Saturday, June 6, 2009

Big League Wiffle Ball Goes International

When Big League Wiffle Ball's Midwest Managers Cpt Cory Newmann and Sgt Ben Biddick were deployed to Iraq, they brought the yellow bat with them.

They continue Nick Benas' legacy of bringing wiffle to the Middle East. While Benas served in Iraq with the Marine Corps in 2004, he attempted to teach Iraqis the game. “The concept of a bat and ball was foreign to them. They preferred soccer. But after a little practice, they started to get the hang of it.”

The Midwest Managers serve in the Wisconsin Army National Guard and are bringing wiffle to their fellow troops stationed at Camp Liberty, near Baghdad.

Cpt. Cory Newmann and Sgt. Ben Biddick linked up with Big League Wiffle Ball creators Nick Benas and Jared Verrillo in 2008. They organized their first tournament in Madison, Wisconsin, before receiving word that they would be deployed to Iraq in support of Operation Iraqi Freedom. “Since we were going to be gone for a year, we figured we'd bring Big League Wiffle Ball with us. We love this,” Biddick says. “Nick and Jared were all for it.”

May 19, 2009 was the inaugural Mideast game of Big League Wiffle Ball. Braving heat that exceeded 100 degrees Fahrenheit, approximately twelve troops constructed a field complete with a BLWB official strike zone, water bottles, machine guns, and blast walls. Their First Sergeant walked by, shaking his head and grinning. Curious soldiers stopped by to see what was going on.

Spc. Michelle Weissinger took an instant shine to the game. By the end of the contest, Weissinger had crushed a two run homer and struck out seven batters. Her opponents and teammates dubbed her “The Natural.” With no prior wiffle experience, she rapidly developed a wicked curve ball that had her opponents wiffing.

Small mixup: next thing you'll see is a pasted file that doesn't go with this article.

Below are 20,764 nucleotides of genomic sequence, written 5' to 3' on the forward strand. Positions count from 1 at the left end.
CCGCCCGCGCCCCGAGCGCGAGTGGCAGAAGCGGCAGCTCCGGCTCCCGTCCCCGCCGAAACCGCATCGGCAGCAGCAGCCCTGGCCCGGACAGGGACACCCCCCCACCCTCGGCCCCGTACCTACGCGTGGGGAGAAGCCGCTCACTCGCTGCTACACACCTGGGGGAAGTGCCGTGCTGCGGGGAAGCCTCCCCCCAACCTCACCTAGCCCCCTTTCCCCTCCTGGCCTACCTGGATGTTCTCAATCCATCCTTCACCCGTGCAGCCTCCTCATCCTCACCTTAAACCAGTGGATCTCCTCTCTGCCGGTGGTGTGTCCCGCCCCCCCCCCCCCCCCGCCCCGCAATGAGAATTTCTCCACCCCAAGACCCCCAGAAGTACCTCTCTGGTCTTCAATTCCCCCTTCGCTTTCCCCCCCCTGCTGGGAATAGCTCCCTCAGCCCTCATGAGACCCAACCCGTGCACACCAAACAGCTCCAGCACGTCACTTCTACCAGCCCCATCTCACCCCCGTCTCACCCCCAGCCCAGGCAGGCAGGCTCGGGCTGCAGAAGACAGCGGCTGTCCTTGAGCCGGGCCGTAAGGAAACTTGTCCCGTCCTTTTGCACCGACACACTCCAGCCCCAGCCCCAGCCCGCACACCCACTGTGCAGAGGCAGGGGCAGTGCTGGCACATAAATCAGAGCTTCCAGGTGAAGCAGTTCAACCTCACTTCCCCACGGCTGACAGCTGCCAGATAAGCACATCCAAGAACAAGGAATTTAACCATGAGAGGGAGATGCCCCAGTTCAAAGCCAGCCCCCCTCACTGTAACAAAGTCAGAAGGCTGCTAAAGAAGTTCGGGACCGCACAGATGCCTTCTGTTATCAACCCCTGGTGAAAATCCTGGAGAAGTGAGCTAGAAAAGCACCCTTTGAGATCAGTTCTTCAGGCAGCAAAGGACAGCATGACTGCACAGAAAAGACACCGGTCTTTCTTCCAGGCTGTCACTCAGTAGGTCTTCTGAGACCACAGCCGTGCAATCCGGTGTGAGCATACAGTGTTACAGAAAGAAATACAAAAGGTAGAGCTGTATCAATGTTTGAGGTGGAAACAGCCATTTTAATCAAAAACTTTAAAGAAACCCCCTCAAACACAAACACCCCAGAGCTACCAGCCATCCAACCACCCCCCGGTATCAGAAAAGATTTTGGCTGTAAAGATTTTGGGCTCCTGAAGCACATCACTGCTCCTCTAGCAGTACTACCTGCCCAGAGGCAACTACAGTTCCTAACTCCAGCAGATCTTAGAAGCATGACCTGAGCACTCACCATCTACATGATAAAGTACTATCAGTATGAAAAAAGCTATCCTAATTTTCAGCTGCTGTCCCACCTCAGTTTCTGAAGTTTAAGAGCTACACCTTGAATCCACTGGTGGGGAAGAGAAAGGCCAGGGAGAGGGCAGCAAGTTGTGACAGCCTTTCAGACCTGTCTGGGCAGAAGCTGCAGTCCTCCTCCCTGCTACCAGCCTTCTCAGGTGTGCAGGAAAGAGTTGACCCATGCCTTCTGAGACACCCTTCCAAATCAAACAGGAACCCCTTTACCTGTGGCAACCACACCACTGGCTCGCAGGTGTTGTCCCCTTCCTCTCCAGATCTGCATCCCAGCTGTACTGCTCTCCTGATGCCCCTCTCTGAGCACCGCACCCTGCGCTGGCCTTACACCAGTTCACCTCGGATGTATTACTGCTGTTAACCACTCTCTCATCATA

“You know what they say,” said Sgt. Frank (the Tank) as he stepped into the batter's box, drenched in sweat, “If you can't stand the heat...”

Weissinger commented on the game: “It was intense at first, but I started to get the feel of the ball, the bat, and triangular field. I definitely enjoyed it. They were talking a lot of [trash] out there, so it felt amazing to strike out seven of them. You'll see me at the next game, no question.”

Her friends talked about using the blast walls to make a “Wall of K's” for her. The blast walls are in place to prevent against potential mortar and rocket attacks.

“We had a good day today. We sparked some interest, developed some skills, and had some quality competition in our games. This is a great way to enjoy some downtime, get some light exercise, and build some unit cohesion. We're hoping the word will spread.” Biddick says. “Based on the feedback I'm getting from the troops, it looks like it will.”

Sgt. Charles Austin is also in the unit. He donned his military uniform and presented the colors during the National Anthem (sung by the Wisconsin Children's Choir) at the first Big League Wiffle Ball Tournament in the Midwest. A lifelong baseball and softball player, his team was voted Most Improved at the Madison, Wisconsin tournament. “Next game I'm in,” he says.

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